Agenda item


Purpose: The Police Reform and Social Responsibility Act (2011) places a duty on Police and Crime Commissioners to produce an Annual Report. The report should cover the exercise of the PCC’s functions in the financial year and the progress made in meeting the Police and Crime Plan. The report should be presented to the Police and Crime Panel for comment and recommendations, and then a formatted version produced and published.


The attached Annual Report covers the period April 2022 to March 2023 and is submitted to the Police and Crime Panel for comment.



Lisa Townsend, Police and Crime Commissioner for Surrey

Ellie Vesey-Thompson, Deputy Police and Crime Commissioner for Surrey

Damian Markland, Head of Performance and Governance (OPCC)

Alison Bolton, Chief Executive (OPCC)

Kelvin Menon, Chief Finance Officer (OPCC)

Key points raised in the discussion:

1.    The Police and Crime Commissioner (PCC) gave an overview of the year highlighting areas of success for the OPCC including £9million of funding for commissioning through competitive bids to government; a new Chief Constable recruited and more police officers in Surrey than ever before, exceeding the government uplift target by 136 officers. The PCC highlighted challenges around staff retention plus those arising from her national roles on Mental Health and Roads and Transport.


2.    A Panel Member asked what could be done to address the staff retention issue and to stop officers from leaving. The PCC explained that an extra 395 officers had been recruited as part of Operation Uplift. This included a deliberate over recruitment by 136 to address a backlog in retirements post-covid. The planned number of recruits for FY2023-34 was 228.  The PCC outlined various steps to help retention including a move away from the degree-only route into policing; work around mental health and the Right Care Right Person strategy aimed at ensuring officers are not attending incidents where a mental health professional would be more appropriate; plus access to affordable housing. The OPCC were working to ensure a hub of affordable housing stock was available in each division for officers. A Panel Member (AC) asked if the number of officers who had left the force since the uplift began in 2019 could be provided in writing. [Action i: OPCC to provide data on the number of officers who have left the force since the uplift began in 2019]


3.    A panel member noted that Victim Satisfaction rates continue to fall and remain worse than last year and queried the reason behind this decline. The PCC emphasised that this was a wider criminal justice challenge and that the satisfaction rates reflected public dissatisfaction with the overall criminal justice system. Work by the Deputy PCC to enhance public satisfaction through improved communications between the public and the police was outlined. The PCC noted that if the public feel well communicated with by the police it makes a real difference. The PCC explained that some of the statistics underpinning overall satisfaction rates were actually very positive, for example around domestic abuse where many of the victim satisfaction metrics were high. The Head of Performance and Governance explained that victim support which had previously been delivered by an external contract was now ‘in house’ and properly embedded within the Force. This had improved the service provided to victims and raised the profile and understanding of victim support internally.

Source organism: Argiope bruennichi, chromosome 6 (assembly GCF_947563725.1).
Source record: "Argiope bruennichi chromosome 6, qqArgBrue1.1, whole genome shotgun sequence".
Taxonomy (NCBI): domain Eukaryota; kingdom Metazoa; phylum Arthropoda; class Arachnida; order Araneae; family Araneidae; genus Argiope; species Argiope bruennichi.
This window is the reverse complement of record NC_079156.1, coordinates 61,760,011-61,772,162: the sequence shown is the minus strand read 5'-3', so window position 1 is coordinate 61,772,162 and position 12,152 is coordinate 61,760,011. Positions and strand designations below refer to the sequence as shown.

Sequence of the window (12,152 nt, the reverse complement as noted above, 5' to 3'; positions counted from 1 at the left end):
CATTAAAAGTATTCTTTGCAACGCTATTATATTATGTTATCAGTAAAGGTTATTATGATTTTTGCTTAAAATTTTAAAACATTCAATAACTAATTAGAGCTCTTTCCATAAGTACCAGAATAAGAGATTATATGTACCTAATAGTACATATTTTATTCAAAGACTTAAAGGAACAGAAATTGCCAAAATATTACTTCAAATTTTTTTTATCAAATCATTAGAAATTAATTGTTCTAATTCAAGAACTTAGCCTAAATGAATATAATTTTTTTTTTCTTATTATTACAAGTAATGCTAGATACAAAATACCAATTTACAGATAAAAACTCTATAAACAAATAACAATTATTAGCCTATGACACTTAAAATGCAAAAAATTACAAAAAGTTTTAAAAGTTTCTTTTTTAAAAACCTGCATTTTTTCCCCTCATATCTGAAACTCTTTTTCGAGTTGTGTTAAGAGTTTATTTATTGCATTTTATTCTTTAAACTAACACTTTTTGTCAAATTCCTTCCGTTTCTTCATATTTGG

4.    A Panel Member expressed sympathy with the PCC’s concerns over policing and mental health and queried whether commissioning efforts could be focused in this area. The ‘No Time To Wait’ campaign was flagged. The PCC emphasised the police’s continuing commitment to attend calls under section 26 where there was a threat to life, but that officers should not be attending every call relating to mental health. Concern was expressed that the crisis in mental health provision was taking officers away from the front line. The PCC reported that in February 2023 alone, officers spent 515 hours on incidents relating to mental health. This was the highest number of hours ever recorded.  The PCC emphasised her support for the ‘Right Care Right person’ model due for national roll-out later this year. On commissioning the PCC explained that the areas for funding are dictated by government according to central priorities.


5.    A Panel Member asked about the findings from the resident’s survey into anti-social behaviour (ASB) and issues around the time it takes to report ASB via 101. The PCC acknowledged the challenge around reporting anti-social behaviour, especially when issues reported are not always policing issues. Key concerns for local residents included antisocial driving and speeding, littering, antisocial and inconsiderate parking, drugs, vandalism and criminal damage.  The PCC anticipated a renewed focus from the new Chief Constable on antisocial behaviour and on how the police correctly record and address these issues where they are crimes.